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From articles published since 2020.

Original articles
Incidence of arterial steno-occlusive disease and related factors in patients undergoing coronary artery bypass graft surgery
Seong Gyu Kim, Geun Woo Lee, Chul Ho Lee
Kosin Med J. 2022;37(2):140-145.   Published online June 24, 2022
DOI: https://doi.org/10.7180/kmj.22.104
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Abstract PDFPubReader   ePub   CrossRef-TDMCrossref - TDM
Background
Patients who undergo coronary artery bypass graft (CABG) surgery receive regular physical examinations and medications on an outpatient basis. However, these patients are at risk of developing other vascular diseases, such as postoperative arterial steno-occlusive disease (SOD). This study investigated the incidence of SOD and related factors.
Methods
In total, 246 patients who underwent CABG surgery from January 1, 2017 to December 31, 2021 were investigated. The incidence and risk factors of vascular disease were analyzed by dividing the included patients into SOD and non-SOD groups. Laboratory tests, medical history, surgical information, and family history were investigated through an electronic chart review.
Results
Data from 193 patients who met the criteria were analyzed. SOD occurred in 19.1% of patients, and the cerebral artery (38%) was the most common artery involved, followed by the peripheral artery (32%), the coronary artery (22%), and the retinal artery (8%). Risk factors for the development of SOD included estimated glomerular filtration rate (eGFR; odds ratio [OR]=0.977, p=0.008), cholesterol (OR=1.020, p=0.001), and patients with diabetes complications (OR=5.077, p=0.010). The 3-year cumulative incidence rate was 21.6%, and the risk factors for cumulative occurrence were a low eGFR, elevated cholesterol, and complications of diabetes.
Conclusions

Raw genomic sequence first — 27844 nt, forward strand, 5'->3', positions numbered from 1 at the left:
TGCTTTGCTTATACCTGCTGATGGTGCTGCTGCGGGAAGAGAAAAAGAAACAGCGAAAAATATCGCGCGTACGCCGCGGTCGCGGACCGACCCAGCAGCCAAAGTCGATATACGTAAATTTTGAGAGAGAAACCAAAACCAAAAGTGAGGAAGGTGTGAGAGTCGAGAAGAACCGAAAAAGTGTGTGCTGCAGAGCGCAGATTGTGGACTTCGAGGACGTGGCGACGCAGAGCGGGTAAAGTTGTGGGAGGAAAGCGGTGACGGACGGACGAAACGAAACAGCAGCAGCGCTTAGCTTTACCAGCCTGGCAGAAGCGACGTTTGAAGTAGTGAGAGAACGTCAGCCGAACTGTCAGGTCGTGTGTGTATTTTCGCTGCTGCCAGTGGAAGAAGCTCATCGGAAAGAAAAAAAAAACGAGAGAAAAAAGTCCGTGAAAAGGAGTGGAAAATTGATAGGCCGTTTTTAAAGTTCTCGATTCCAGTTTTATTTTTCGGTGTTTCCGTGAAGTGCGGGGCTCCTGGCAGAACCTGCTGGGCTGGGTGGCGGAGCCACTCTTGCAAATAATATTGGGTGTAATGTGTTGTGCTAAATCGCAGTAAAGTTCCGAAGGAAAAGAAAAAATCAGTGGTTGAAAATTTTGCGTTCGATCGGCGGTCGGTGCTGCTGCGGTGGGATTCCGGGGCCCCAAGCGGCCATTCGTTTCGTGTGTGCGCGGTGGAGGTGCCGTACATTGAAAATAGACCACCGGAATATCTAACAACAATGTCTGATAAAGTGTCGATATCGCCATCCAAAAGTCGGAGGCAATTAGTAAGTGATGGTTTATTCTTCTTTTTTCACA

Low eGFR, high cholesterol, and the presence of diabetic complications before CABG surgery may be associated with postoperative vascular disease. In these cases, close monitoring, proper drug administration, and patient warnings may be required.
The effects of ketamine on pain control in stage IV cancer patients receiving palliative care
Seonghoon Kim, Jihun Kang, Jongsoon Choi, Eunhee Kong
Kosin Med J. 2022;37(1):37-45.   Published online March 14, 2022
DOI: https://doi.org/10.7180/kmj.21.003
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Abstract PDFPubReader   ePub   CrossRef-TDMCrossref - TDM
Background
We evaluated the effects of intravenous ketamine on cancer pain in stage IV cancer patients receiving palliative care.
Methods
In total, 253 stage IV cancer patients with cancer pain hospitalized at a single tertiary hospital palliative care unit were included. The ketamine group contained 112 patients receiving ketamine, and the control group comprised 141 non-ketamine users. To evaluate the odds ratios (ORs) for favorable pain control, optimal pain control, and opioid-sparing effect among ketamine users, we used multivariable logistic regression adjusted for age and objective prognosis score. Differences in the visual analog scale (VAS) score, oral morphine equivalents, inter-dose frequency, and inter-dose amount were compared between both groups at the time of ketamine introduction (T0), after 24 hours (T1), and after 48 hours (T2) using repeated-measures analysis of covariance.
Results
The ketamine group was more likely to show favorable pain control (OR, 3.84; 95% confidence interval [CI], 1.76–8.37) and an optimal response (OR, 3.99; 95% CI, 1.73–9.22) than the control group. Compared to the control group, the ketamine group showed a higher VAS score at T0, but a more evident VAS score reduction at T1 and T2 (pint<0.001). The ketamine group was less likely than the control group to experience depressive mood (OR, 0.31; 95% CI, 0.10–0.92), but had a higher risk of delirium (OR, 2.06; 95% CI, 1.12–3.91).
Conclusion
Our findings suggest that ketamine can effectively reduce refractory cancer pain in stage IV cancer patients.
Review articles